"It's all a big joke," Sanchez said. "You can hit 'em up in the elevator, jumping around. It's just such a great time to be together. I'm giving him the hard sell, talking about great things. There's no accusations going on at SC, so it's the perfect place to be."

    There's a chance Sanchez's words might've connoted the accusations in fact going on at Ohio State, which joins West Virginia among Gwaltney's final options.
    "We've talked on the phone like you can't imagine," the Californian said. "I call him all the time."

    The phone.

    "They call the house," Berry said. "They call the phone. But that's not the stressful part of it. Just the buildup and the wait for signing day, I guess. At times, seeing in Jason's face, seeing that he's getting stressed out by what was going on."

    As Gwaltney tries to decide, he visualizes. The other day, he said, he pictured former Ohio State running back Maurice Clarett scoring the winning touchdown in the 2003 Fiesta Bowl against Miami.

    "I pictured how I would look wearing the jersey," Gwaltney said of his premeditated daydream. So he pictured Clarett, "but it was me. I got up. The crowd went wild."
    Read nothing into that, either, he said.

    In this eerie new world, he's in that phase spent fielding the college question at least 10 times per day. "McDonald's and Applebee's" are among places strangers have approached, he said.

    "And I was in Georgia," Toney said, "and I saw a guy in the airport. I didn't even know who he was. I thought, What's he doing? I'm like, I'm in the state of Georgia! I didn't know he knew me," and he asked where Jason would go to college. I thought he was following me," Toney continued. "I kept my eyes on him."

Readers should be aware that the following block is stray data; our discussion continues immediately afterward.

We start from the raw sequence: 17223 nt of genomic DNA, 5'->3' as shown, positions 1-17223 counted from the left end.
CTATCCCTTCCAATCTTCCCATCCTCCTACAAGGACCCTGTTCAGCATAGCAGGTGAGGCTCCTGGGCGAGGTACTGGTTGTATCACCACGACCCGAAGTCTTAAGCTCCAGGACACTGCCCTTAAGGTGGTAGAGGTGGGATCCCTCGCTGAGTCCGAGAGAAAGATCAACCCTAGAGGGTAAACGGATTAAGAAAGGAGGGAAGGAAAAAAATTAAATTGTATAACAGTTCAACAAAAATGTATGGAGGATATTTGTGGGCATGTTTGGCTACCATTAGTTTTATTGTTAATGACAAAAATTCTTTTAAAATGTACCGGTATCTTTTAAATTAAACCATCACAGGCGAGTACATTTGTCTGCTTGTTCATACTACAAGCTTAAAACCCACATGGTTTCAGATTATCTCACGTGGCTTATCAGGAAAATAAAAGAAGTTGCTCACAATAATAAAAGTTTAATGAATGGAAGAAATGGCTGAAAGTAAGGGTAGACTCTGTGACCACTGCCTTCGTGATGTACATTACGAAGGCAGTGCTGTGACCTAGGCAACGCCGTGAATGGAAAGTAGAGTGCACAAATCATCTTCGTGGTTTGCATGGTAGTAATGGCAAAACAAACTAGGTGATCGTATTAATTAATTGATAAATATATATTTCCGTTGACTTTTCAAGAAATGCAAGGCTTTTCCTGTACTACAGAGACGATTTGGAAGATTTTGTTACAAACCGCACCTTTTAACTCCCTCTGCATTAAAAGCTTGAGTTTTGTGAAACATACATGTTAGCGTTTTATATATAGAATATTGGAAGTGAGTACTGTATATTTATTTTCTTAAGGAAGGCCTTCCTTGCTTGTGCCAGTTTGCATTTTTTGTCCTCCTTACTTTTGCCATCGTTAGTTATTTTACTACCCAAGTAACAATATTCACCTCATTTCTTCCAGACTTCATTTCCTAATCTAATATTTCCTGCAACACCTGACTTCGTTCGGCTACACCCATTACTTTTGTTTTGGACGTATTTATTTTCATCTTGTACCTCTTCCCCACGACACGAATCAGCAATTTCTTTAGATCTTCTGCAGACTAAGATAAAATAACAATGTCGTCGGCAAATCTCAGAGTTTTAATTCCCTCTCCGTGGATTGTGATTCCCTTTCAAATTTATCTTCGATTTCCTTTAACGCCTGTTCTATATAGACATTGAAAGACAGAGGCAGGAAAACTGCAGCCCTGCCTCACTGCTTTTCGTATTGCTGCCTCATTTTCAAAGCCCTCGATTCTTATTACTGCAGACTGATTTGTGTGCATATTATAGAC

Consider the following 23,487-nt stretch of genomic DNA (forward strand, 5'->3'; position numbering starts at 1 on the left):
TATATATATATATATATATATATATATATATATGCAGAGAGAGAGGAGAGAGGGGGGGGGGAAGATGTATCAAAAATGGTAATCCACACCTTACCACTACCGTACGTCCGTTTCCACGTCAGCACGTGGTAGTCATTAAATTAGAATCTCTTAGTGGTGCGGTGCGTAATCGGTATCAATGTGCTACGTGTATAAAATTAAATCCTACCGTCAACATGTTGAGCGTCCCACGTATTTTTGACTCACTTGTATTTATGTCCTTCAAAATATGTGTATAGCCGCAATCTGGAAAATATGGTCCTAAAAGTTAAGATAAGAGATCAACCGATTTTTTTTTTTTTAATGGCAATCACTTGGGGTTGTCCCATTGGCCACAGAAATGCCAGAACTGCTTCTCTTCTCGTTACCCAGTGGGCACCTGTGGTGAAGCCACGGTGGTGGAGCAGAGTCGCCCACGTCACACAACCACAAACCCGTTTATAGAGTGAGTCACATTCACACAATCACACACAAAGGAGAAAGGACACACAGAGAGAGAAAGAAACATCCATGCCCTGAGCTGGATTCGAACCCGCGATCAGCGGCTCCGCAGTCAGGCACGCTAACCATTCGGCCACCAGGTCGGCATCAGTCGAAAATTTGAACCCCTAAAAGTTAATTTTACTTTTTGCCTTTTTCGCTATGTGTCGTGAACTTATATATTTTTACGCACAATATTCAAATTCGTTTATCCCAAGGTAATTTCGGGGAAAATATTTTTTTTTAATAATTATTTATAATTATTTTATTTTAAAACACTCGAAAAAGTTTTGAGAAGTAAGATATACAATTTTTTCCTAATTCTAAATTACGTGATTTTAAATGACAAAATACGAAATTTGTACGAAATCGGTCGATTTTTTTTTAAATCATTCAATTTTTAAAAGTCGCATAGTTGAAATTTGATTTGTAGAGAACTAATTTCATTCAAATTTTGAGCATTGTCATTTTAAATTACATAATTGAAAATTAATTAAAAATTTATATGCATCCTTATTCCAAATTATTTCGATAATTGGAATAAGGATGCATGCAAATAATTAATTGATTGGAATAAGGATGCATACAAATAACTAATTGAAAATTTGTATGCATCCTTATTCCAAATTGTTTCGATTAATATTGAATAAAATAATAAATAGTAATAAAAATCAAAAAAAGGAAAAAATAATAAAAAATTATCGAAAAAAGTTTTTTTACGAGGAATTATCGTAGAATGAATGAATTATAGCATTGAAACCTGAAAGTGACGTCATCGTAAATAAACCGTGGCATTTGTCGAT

It's real, this new world, extremely so.

    So Gwaltney brought a durable curiosity with him to San Antonio, one that outlasted even 135 touchdowns and 1,000 high school hosannas. How would he feel among by far the best competition he - or any other All-American, for that matter - had encountered?

    "How quick is the game?" he said. "How good do you have to get? You expect so much" of the new level "that it kind of benefits you. You escalate. You want to go over and above that marker."

    For four months and change, he has labored at Dolphin Gym in Amityville with 31-year-old trainer Dennis Grice Jr. Dial up Grice, and he'll tell you about the hill training and the daunting Swiss ball, not to mention the white fast-twitch muscles, the transverse abdominals and the external obliques - in summary, the quest to improve Jason's "core" to yield "that explosion."

    On a 1-10 scale of eagerness to perform life's harrowing task of improving the body, "He's a 50," Grice said.

    "I'm watching him," Grice said, "and looking at him, and I'm thinking there's not too many who are going to be better and he was still, like, I need to get better, I need to get better. He was just really humble."

    "It's not having everything," Gwaltney said. "I didn't come from the best background."

    "If you say blue," Toney said, "he'll prove to you that it's black. I used to tell him Barry Baker" - another North Babylon sensation - "was a better football player than you. Call me when you get 77 touchdowns."

    As Toney said that, Gwaltney walked by and said, "I called you a couple of times, eh?"

    So he marshaled that approach toward San Antonio. He dialed up Kenny Lucas of Washington, D.C., the East coach, who said: "He just wanted to make sure that I knew he was a running back. Because I think in some listings, he was listed as a linebacker."

    Before arrival, he had to finish the absent week's homework: two psychology tests, some essays, some economics. The psychology: "On sleep-walking," he said. The English: "'Lord of the Flies.'"

    Then he flew to Texas on Sunday. His host - each player has one - met him at the airport. Gwaltney said, "Sometimes you can't believe you're here." He entered the city and went to practice Monday.